10 Common Business Plan Mistakes

There are many elements that make a good business plan. It oftentakes time, patience and many revisions before you get it right.Unfortunately when rushing to get your funding in place and launch yourbusiness, your plan can get neglected.  Below we have highlighted a fewof the very common mistakes made when writing a business plan:

1. Unrealistic Financial Projections

Most Canadians are familiar with the businesses on CBC’s Dragons’ Den who grossly overestimate the value of their company and are chastisedand shot down by the dragons.  Lenders and investors expect to be shown a realistic picture of where your business is now and where it hopes tobe, therefore if the plan is overly optimistic with no explanation ofthe projections, it will ring warning bells and cause the plan to berejected.

2. Not Defining the Target Audience

No business will appeal to everyone.  You must define your specifictarget market, present how you have made these assumptions and outlinehow you will specifically target this market.
Need help defining your target market and learning about primary andsecondary market research? Small Business BC offers seminars on marketresearch (hyperlink) and one-on-one consultations with an  in-housemarket research expert.

3. Over-Hype

You may believe your business idea is the next big thing but you need to be able to back-up your claim.  Over-hyping your business idea andlittering your plan with superlatives like hottest and greatest does not substantiate your product or service.  Wow them with you business idea, research and financial plan, not with the words you think they want tohear.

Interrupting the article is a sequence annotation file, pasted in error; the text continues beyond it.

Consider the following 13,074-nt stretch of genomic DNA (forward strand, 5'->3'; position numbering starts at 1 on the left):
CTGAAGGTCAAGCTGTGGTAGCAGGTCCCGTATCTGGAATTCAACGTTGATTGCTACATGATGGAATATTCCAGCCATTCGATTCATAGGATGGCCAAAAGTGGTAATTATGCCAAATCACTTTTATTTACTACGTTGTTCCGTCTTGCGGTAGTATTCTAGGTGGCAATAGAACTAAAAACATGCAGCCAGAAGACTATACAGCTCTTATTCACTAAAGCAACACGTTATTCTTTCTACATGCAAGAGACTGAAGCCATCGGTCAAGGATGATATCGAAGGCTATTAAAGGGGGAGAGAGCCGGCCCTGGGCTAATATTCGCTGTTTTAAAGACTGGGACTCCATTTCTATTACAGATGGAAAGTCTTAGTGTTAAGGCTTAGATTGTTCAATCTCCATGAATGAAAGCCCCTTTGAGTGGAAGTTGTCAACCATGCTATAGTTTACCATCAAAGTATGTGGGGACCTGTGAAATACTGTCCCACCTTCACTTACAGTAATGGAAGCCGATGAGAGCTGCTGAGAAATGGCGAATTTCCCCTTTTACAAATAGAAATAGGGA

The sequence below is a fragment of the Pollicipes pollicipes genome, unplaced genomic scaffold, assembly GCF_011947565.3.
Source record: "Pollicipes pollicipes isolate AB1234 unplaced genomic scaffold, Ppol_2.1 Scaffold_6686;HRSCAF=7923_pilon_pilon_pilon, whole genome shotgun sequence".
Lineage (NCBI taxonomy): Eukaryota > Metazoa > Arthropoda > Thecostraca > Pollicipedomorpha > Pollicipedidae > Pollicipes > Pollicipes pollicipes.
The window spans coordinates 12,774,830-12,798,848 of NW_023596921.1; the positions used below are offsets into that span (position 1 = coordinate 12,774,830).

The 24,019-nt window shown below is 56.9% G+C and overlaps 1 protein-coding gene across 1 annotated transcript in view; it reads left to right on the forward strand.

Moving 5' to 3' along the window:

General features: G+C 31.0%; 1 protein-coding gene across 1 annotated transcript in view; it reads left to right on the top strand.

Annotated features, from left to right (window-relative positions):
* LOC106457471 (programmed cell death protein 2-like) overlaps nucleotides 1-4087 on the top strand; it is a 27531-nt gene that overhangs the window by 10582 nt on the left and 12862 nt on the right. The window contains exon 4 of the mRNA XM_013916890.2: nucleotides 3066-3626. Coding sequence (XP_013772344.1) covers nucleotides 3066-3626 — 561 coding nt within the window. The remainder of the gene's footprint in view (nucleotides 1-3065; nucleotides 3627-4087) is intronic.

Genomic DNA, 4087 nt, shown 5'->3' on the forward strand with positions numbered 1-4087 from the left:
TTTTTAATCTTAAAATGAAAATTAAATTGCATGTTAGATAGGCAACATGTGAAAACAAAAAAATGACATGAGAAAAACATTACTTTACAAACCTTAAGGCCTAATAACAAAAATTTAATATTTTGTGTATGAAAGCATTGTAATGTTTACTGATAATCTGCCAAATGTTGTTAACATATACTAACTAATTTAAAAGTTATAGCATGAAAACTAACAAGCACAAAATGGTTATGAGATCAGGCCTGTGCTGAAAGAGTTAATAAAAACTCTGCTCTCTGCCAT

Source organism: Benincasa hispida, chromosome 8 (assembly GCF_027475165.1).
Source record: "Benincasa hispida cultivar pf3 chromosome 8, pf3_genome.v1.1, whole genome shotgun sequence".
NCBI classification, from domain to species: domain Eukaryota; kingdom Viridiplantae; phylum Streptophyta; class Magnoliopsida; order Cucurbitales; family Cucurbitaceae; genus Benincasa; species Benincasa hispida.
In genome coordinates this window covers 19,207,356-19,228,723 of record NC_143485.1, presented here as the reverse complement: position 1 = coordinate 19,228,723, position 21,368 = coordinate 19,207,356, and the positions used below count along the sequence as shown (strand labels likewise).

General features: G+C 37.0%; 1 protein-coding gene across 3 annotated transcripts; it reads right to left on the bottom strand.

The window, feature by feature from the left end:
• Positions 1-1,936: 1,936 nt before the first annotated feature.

4. Bad Research

All research must be double checked and substantiated.  By usingincorrect or out of date information you will discredit your businessidea and the remainder of the plan.

5. No Focus on your Competition

Even if you think you have a ‘unique’ business idea and are sure that no other business like yours exists, check and double check.  There isno such thing as no competition. Even if your business is one of kind,it comes down to the dollar; if your business didn’t exist, but thecustomers’ need still existed, where would they spend their money?
Equally if you highlight your competition too much the investor willworry that the business will not survive.  Focus on your niche, whatdifferentiates you from the competition, how you plan to compete in themarketplace and paint accurate picture of what the industry is like nowand where you see it going in the future.

6. Hiding Your Weaknesses

Do not hide your weaknesses but do not highlight them too much. Every business has its weaknesses but by hiding them or highlightingthem too much you will put off the investor.  The only way to addressthese weaknesses is to include a detailed strategy of how you planaddress these problems.

7. Not Knowing your Distribution Channels

Have a secure plan how to provide your service or distribute yourproduct.  Including all possible channels in your plan withoutsubstantiating why these are the correct channels and how they willreach your target market will make the investor assume that you havejust thought of the list off the top of your head.  The ability toarticulate your strategy about how your product or service will reachyour client is vital.

8. Including Too Much Information

If you were an investor, would you want to read a 200 page businessplan?  Most investors have a mental checklist of 10 to 12 points thatthey are looking for in the plan, everything else just gets in the way. The purpose of your plan is not to demonstrate the depth of yourknowledge but to focus on the key elements of your business.  Clear andconcise writing is always appreciated and if you have additionalinformation which you would like to include in the document, create anappendix.

9. Being Inconsistent

Highlighting different target markets, quoting conflicting statistics or having competing strategies within a plan will make an investorchallenge whether you know your business and its market well enough. Sections of plans are often written on different days or by differentpeople and then pasted together into one document resulting ininconsistency.  Take time to review each section of your business plan.

10. One Writer, One Reader

Make sure you ask several people to review your plan beforesubmitting it.  It is easy for you to glaze over spelling mistakes andgrammatical errors because you know the information inside and out. Another set of eyes will help your plan to look more professional andensure that it reads correctly.

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